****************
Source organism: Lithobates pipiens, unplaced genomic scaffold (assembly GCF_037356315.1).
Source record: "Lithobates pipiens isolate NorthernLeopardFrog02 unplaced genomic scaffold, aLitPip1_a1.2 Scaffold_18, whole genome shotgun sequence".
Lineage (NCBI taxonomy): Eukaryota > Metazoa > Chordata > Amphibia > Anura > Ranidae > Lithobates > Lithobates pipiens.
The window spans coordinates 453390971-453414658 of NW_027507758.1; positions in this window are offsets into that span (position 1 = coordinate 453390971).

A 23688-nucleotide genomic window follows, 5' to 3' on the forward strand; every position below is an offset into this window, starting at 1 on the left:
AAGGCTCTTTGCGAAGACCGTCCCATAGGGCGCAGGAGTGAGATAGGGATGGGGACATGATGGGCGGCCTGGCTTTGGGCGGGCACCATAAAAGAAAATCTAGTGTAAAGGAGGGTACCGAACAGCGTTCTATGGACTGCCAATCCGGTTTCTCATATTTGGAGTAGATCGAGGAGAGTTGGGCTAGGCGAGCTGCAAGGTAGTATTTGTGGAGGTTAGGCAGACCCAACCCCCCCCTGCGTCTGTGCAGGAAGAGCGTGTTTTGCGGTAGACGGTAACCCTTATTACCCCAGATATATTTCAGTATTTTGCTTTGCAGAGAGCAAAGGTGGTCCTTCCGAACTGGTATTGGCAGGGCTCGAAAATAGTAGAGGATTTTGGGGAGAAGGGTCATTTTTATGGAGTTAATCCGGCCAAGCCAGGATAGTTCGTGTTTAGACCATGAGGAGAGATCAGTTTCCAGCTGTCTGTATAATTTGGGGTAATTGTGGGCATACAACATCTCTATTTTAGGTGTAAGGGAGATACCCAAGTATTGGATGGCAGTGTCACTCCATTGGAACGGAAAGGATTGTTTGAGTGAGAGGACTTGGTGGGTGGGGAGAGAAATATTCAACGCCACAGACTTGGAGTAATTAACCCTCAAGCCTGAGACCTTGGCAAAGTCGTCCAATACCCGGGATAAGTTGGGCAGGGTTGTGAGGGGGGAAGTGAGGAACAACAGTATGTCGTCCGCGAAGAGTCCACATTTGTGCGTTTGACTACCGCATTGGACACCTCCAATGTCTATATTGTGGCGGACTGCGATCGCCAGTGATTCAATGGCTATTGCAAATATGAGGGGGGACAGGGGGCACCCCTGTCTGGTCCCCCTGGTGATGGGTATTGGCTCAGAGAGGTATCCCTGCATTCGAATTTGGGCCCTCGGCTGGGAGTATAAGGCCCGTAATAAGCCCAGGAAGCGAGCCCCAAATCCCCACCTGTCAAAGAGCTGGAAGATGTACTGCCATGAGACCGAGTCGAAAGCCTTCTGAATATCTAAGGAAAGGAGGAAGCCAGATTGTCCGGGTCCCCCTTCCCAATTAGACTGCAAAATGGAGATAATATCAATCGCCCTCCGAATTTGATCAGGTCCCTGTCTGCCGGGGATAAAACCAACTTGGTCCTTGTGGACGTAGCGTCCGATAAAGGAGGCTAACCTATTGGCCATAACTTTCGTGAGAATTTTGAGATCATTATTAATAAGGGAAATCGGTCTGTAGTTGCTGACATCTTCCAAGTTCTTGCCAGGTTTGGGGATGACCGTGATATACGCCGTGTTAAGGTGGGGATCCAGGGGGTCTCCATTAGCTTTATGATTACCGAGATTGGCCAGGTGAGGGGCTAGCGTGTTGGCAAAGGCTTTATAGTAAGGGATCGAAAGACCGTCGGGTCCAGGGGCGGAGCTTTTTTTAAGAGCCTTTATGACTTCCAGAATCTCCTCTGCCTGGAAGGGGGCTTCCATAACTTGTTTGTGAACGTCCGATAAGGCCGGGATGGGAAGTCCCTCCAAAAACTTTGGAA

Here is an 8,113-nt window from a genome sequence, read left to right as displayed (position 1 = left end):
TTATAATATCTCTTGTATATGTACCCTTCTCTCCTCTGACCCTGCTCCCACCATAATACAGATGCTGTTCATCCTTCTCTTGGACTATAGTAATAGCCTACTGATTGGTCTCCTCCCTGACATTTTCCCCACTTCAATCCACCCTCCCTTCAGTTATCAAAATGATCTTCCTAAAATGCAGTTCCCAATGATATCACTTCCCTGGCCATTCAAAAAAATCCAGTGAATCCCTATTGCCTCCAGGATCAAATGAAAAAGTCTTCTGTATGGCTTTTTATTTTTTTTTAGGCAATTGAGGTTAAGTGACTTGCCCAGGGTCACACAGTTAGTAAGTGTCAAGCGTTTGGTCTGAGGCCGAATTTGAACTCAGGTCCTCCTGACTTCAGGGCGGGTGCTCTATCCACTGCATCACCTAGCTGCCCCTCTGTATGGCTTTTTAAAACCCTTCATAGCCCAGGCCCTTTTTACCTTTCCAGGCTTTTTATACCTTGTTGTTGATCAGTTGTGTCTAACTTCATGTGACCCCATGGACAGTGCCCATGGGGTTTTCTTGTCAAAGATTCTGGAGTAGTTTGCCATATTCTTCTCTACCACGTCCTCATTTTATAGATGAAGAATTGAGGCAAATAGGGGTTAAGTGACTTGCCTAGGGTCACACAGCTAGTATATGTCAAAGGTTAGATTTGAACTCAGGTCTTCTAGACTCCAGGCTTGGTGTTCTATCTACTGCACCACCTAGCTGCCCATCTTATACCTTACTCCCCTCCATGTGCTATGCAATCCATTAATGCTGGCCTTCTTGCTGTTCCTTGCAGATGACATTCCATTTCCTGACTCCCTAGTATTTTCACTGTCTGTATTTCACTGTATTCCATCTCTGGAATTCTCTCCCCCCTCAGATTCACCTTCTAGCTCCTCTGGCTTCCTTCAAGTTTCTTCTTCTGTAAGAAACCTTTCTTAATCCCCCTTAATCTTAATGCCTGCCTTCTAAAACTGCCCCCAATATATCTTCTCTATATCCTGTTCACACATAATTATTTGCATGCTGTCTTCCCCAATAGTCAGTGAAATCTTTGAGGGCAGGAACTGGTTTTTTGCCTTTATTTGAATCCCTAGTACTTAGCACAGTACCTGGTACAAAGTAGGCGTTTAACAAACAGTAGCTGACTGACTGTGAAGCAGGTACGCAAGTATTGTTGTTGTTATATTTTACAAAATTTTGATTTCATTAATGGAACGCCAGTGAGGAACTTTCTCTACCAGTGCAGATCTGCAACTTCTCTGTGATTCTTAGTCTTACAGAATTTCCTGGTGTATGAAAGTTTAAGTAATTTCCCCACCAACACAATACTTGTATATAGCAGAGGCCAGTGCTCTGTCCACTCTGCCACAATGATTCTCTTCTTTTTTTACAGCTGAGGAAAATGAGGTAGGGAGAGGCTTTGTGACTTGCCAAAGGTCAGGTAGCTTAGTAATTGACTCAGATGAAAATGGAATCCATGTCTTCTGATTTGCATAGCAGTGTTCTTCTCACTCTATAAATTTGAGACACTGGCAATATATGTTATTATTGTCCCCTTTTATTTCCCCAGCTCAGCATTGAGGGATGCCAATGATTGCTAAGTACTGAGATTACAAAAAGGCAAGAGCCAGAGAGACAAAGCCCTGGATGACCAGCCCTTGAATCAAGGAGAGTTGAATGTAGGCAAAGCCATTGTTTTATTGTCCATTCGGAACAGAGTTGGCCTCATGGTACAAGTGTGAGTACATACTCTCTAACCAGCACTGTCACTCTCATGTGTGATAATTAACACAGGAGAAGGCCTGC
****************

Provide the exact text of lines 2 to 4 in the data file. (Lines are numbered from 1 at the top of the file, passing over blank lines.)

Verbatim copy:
Source record: "Lithobates pipiens isolate NorthernLeopardFrog02 unplaced genomic scaffold, aLitPip1_a1.2 Scaffold_18, whole genome shotgun sequence".
Lineage (NCBI taxonomy): Eukaryota > Metazoa > Chordata > Amphibia > Anura > Ranidae > Lithobates > Lithobates pipiens.
The window spans coordinates 453390971-453414658 of NW_027507758.1; positions in this window are offsets into that span (position 1 = coordinate 453390971).